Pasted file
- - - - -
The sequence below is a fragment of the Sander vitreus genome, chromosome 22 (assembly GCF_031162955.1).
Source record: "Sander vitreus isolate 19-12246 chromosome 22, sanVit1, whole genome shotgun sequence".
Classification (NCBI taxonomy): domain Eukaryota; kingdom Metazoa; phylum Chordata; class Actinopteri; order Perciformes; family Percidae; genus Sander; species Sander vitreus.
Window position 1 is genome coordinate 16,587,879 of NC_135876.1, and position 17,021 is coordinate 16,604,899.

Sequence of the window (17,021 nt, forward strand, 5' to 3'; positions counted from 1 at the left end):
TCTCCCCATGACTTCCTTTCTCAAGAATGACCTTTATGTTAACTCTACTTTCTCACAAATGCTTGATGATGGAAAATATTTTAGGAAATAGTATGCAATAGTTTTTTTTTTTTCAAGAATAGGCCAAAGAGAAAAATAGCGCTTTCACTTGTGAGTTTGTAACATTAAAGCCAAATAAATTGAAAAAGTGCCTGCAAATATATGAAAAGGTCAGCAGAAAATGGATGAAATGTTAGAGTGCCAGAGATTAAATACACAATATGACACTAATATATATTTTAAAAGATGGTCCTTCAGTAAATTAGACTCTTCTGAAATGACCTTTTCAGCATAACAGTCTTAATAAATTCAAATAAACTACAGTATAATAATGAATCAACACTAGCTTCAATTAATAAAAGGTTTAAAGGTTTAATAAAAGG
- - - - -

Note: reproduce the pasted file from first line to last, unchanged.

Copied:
The sequence below is a fragment of the Sander vitreus genome, chromosome 22 (assembly GCF_031162955.1).
Source record: "Sander vitreus isolate 19-12246 chromosome 22, sanVit1, whole genome shotgun sequence".
Classification (NCBI taxonomy): domain Eukaryota; kingdom Metazoa; phylum Chordata; class Actinopteri; order Perciformes; family Percidae; genus Sander; species Sander vitreus.
Window position 1 is genome coordinate 16,587,879 of NC_135876.1, and position 17,021 is coordinate 16,604,899.

Sequence of the window (17,021 nt, forward strand, 5' to 3'; positions counted from 1 at the left end):
TCTCCCCATGACTTCCTTTCTCAAGAATGACCTTTATGTTAACTCTACTTTCTCACAAATGCTTGATGATGGAAAATATTTTAGGAAATAGTATGCAATAGTTTTTTTTTTTTCAAGAATAGGCCAAAGAGAAAAATAGCGCTTTCACTTGTGAGTTTGTAACATTAAAGCCAAATAAATTGAAAAAGTGCCTGCAAATATATGAAAAGGTCAGCAGAAAATGGATGAAATGTTAGAGTGCCAGAGATTAAATACACAATATGACACTAATATATATTTTAAAAGATGGTCCTTCAGTAAATTAGACTCTTCTGAAATGACCTTTTCAGCATAACAGTCTTAATAAATTCAAATAAACTACAGTATAATAATGAATCAACACTAGCTTCAATTAATAAAAGGTTTAAAGGTTTAATAAAAGG